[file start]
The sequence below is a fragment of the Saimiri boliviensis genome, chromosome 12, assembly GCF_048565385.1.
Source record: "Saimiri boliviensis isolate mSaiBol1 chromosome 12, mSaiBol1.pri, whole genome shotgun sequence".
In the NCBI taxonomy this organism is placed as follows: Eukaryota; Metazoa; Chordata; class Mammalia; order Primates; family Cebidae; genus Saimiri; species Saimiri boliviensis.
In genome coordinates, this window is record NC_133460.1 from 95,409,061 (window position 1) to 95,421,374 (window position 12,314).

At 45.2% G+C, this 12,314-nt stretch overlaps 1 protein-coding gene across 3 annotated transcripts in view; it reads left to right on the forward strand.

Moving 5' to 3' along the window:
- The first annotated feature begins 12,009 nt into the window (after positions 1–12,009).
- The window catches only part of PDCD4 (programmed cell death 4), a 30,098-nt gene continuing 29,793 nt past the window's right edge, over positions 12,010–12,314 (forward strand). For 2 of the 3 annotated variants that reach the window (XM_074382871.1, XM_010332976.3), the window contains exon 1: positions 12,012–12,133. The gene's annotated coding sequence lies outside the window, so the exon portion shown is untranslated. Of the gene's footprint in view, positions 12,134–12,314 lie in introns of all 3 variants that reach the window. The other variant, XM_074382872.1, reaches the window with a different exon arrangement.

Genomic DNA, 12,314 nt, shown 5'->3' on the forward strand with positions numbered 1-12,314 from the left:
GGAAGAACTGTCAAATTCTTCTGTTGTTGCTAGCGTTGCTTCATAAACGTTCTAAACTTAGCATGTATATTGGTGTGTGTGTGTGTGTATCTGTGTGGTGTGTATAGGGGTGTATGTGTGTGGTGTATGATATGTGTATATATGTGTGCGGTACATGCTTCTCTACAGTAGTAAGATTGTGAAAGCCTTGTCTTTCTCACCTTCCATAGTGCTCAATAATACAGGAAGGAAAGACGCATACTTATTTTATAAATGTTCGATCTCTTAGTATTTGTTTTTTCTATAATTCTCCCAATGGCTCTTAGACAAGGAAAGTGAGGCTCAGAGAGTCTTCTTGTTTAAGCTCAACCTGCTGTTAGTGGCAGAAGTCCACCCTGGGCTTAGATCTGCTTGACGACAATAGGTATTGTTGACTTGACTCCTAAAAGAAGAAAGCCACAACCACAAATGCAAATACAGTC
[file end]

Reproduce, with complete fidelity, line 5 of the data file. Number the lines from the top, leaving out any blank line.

At 45.2% G+C, this 12,314-nt stretch overlaps 1 protein-coding gene across 3 annotated transcripts in view; it reads left to right on the forward strand.